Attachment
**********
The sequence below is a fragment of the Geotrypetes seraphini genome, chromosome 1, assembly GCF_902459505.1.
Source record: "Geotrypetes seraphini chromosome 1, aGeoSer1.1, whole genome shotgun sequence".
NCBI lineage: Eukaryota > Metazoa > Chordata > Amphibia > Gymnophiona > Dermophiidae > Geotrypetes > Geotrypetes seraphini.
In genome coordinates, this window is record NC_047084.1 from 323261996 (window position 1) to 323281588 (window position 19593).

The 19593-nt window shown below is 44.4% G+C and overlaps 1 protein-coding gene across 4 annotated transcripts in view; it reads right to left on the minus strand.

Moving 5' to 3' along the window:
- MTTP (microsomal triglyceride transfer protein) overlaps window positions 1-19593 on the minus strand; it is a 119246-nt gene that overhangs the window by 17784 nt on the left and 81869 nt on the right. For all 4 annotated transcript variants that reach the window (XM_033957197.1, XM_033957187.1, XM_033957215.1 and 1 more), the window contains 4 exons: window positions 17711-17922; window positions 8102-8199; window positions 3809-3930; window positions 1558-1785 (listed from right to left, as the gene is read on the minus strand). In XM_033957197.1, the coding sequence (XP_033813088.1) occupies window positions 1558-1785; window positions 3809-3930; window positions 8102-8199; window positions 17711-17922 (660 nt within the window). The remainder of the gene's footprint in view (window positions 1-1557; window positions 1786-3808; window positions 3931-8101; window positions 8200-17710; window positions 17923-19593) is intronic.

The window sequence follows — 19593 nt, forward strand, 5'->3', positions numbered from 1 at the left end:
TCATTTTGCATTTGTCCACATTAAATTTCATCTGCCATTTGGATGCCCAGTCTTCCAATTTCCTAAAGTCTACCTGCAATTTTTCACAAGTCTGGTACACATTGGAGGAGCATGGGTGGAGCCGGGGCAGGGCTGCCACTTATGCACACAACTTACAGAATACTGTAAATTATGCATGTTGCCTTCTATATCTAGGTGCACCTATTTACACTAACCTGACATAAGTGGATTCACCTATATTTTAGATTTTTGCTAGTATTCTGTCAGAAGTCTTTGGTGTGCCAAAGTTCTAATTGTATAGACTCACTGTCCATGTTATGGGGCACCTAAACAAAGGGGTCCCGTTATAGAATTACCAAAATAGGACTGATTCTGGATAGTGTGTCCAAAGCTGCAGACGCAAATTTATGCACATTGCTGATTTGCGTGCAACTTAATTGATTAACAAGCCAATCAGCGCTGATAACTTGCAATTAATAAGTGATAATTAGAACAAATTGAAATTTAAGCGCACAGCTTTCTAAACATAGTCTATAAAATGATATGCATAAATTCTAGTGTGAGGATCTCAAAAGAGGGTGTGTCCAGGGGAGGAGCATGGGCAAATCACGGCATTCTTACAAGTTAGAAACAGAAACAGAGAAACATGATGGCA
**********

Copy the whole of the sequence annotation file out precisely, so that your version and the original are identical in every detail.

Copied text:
The sequence below is a fragment of the Geotrypetes seraphini genome, chromosome 1, assembly GCF_902459505.1.
Source record: "Geotrypetes seraphini chromosome 1, aGeoSer1.1, whole genome shotgun sequence".
NCBI lineage: Eukaryota > Metazoa > Chordata > Amphibia > Gymnophiona > Dermophiidae > Geotrypetes > Geotrypetes seraphini.
In genome coordinates, this window is record NC_047084.1 from 323261996 (window position 1) to 323281588 (window position 19593).

The 19593-nt window shown below is 44.4% G+C and overlaps 1 protein-coding gene across 4 annotated transcripts in view; it reads right to left on the minus strand.

Moving 5' to 3' along the window:
- MTTP (microsomal triglyceride transfer protein) overlaps window positions 1-19593 on the minus strand; it is a 119246-nt gene that overhangs the window by 17784 nt on the left and 81869 nt on the right. For all 4 annotated transcript variants that reach the window (XM_033957197.1, XM_033957187.1, XM_033957215.1 and 1 more), the window contains 4 exons: window positions 17711-17922; window positions 8102-8199; window positions 3809-3930; window positions 1558-1785 (listed from right to left, as the gene is read on the minus strand). In XM_033957197.1, the coding sequence (XP_033813088.1) occupies window positions 1558-1785; window positions 3809-3930; window positions 8102-8199; window positions 17711-17922 (660 nt within the window). The remainder of the gene's footprint in view (window positions 1-1557; window positions 1786-3808; window positions 3931-8101; window positions 8200-17710; window positions 17923-19593) is intronic.

The window sequence follows — 19593 nt, forward strand, 5'->3', positions numbered from 1 at the left end:
TCATTTTGCATTTGTCCACATTAAATTTCATCTGCCATTTGGATGCCCAGTCTTCCAATTTCCTAAAGTCTACCTGCAATTTTTCACAAGTCTGGTACACATTGGAGGAGCATGGGTGGAGCCGGGGCAGGGCTGCCACTTATGCACACAACTTACAGAATACTGTAAATTATGCATGTTGCCTTCTATATCTAGGTGCACCTATTTACACTAACCTGACATAAGTGGATTCACCTATATTTTAGATTTTTGCTAGTATTCTGTCAGAAGTCTTTGGTGTGCCAAAGTTCTAATTGTATAGACTCACTGTCCATGTTATGGGGCACCTAAACAAAGGGGTCCCGTTATAGAATTACCAAAATAGGACTGATTCTGGATAGTGTGTCCAAAGCTGCAGACGCAAATTTATGCACATTGCTGATTTGCGTGCAACTTAATTGATTAACAAGCCAATCAGCGCTGATAACTTGCAATTAATAAGTGATAATTAGAACAAATTGAAATTTAAGCGCACAGCTTTCTAAACATAGTCTATAAAATGATATGCATAAATTCTAGTGTGAGGATCTCAAAAGAGGGTGTGTCCAGGGGAGGAGCATGGGCAAATCACGGCATTCTTACAAGTTAGAAACAGAAACAGAGAAACATGATGGCA